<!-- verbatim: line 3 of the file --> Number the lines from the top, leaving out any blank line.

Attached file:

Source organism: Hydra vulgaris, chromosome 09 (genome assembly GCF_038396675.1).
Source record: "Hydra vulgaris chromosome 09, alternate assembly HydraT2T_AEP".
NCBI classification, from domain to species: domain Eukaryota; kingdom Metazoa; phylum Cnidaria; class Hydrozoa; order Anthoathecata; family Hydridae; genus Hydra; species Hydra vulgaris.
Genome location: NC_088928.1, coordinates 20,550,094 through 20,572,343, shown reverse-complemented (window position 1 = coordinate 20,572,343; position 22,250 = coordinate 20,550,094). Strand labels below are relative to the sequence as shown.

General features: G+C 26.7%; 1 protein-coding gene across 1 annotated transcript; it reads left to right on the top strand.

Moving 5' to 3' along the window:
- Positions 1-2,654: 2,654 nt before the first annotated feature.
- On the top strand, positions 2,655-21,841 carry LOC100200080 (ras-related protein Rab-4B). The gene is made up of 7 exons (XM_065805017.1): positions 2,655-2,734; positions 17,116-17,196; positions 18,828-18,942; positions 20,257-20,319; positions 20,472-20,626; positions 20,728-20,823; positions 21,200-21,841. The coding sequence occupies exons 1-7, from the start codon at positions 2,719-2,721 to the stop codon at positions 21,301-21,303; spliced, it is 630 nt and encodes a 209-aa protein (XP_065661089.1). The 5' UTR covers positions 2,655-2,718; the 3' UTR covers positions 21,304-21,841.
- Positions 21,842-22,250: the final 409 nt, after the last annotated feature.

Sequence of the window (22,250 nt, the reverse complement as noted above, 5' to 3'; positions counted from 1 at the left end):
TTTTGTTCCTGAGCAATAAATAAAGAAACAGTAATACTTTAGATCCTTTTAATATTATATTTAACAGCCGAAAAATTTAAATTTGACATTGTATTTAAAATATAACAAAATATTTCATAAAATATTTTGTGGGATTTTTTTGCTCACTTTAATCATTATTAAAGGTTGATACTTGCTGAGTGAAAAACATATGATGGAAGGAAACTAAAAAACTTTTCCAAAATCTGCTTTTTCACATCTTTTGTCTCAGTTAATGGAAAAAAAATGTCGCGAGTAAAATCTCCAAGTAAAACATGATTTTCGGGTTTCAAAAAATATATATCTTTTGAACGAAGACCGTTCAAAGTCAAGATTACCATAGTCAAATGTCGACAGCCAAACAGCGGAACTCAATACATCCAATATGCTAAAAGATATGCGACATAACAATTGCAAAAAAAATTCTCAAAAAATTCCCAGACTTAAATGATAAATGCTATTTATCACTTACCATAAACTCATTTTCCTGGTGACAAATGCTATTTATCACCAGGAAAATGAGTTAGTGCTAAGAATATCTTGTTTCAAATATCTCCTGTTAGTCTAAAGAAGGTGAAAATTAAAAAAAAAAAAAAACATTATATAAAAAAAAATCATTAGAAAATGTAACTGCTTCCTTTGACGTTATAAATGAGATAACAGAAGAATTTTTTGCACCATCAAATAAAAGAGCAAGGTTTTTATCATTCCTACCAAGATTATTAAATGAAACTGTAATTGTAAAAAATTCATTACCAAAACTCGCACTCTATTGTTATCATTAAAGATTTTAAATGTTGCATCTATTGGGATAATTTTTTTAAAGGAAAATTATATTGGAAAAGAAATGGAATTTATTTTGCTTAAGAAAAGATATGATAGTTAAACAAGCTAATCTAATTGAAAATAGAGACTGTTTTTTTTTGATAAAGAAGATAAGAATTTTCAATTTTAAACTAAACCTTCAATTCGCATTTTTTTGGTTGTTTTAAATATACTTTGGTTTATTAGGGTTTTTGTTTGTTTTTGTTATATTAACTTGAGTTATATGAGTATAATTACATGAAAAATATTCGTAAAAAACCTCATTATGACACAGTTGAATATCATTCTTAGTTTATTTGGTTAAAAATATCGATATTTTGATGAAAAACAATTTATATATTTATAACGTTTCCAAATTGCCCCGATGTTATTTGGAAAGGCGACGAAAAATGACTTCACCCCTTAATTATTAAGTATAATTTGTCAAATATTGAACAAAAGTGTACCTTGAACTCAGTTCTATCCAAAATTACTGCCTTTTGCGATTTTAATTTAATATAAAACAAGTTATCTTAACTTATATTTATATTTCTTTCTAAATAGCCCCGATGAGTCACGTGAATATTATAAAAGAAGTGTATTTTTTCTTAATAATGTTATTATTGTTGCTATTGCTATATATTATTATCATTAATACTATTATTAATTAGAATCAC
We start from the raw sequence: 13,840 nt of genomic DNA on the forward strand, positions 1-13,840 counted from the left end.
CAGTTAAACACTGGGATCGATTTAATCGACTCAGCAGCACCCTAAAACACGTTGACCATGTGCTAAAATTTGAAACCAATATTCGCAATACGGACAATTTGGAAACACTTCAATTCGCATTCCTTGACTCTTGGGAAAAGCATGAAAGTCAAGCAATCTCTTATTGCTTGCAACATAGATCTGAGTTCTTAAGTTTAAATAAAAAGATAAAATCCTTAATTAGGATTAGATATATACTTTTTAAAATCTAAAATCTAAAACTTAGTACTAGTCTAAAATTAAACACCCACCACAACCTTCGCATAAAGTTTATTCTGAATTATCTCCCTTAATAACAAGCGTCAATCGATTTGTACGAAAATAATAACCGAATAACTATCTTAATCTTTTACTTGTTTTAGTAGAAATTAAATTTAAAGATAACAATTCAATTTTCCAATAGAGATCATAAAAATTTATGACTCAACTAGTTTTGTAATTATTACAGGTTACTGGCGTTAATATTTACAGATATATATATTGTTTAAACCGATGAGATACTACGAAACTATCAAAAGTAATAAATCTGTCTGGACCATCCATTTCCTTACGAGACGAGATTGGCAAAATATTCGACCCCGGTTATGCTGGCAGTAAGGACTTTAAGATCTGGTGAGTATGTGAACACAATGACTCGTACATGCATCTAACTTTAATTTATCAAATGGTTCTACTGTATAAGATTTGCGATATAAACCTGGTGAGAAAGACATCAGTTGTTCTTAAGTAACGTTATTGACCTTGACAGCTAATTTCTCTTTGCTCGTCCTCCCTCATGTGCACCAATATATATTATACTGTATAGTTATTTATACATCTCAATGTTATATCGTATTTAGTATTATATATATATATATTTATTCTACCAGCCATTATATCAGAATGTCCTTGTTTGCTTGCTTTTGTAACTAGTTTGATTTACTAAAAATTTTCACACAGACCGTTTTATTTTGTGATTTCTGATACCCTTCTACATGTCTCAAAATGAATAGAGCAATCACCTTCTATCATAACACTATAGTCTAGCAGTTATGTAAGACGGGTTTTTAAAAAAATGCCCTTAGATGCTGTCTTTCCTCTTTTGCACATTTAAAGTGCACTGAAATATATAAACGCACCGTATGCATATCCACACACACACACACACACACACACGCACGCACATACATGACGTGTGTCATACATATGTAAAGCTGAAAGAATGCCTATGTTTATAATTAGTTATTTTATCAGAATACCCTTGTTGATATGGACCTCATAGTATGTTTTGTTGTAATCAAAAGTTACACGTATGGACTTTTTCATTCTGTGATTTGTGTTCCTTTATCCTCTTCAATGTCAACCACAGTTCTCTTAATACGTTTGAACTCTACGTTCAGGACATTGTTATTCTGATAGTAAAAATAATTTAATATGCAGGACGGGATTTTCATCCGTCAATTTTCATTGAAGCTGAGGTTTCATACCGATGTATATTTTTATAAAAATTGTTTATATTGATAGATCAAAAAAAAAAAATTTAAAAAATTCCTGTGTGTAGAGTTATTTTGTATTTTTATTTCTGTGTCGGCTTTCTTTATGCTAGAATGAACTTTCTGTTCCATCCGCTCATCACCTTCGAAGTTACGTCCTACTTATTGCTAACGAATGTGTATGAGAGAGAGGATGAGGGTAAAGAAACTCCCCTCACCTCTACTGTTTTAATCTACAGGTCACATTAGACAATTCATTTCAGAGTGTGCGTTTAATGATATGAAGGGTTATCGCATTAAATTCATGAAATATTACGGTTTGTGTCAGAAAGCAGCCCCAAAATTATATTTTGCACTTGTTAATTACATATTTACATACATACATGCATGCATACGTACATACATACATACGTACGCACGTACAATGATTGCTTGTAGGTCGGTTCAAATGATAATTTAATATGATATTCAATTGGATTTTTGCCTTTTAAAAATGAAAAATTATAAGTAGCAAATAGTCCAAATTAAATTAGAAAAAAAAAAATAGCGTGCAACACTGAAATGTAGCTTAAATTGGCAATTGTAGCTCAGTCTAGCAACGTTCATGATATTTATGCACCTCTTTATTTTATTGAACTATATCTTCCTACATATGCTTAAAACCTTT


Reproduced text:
NCBI classification, from domain to species: domain Eukaryota; kingdom Metazoa; phylum Cnidaria; class Hydrozoa; order Anthoathecata; family Hydridae; genus Hydra; species Hydra vulgaris.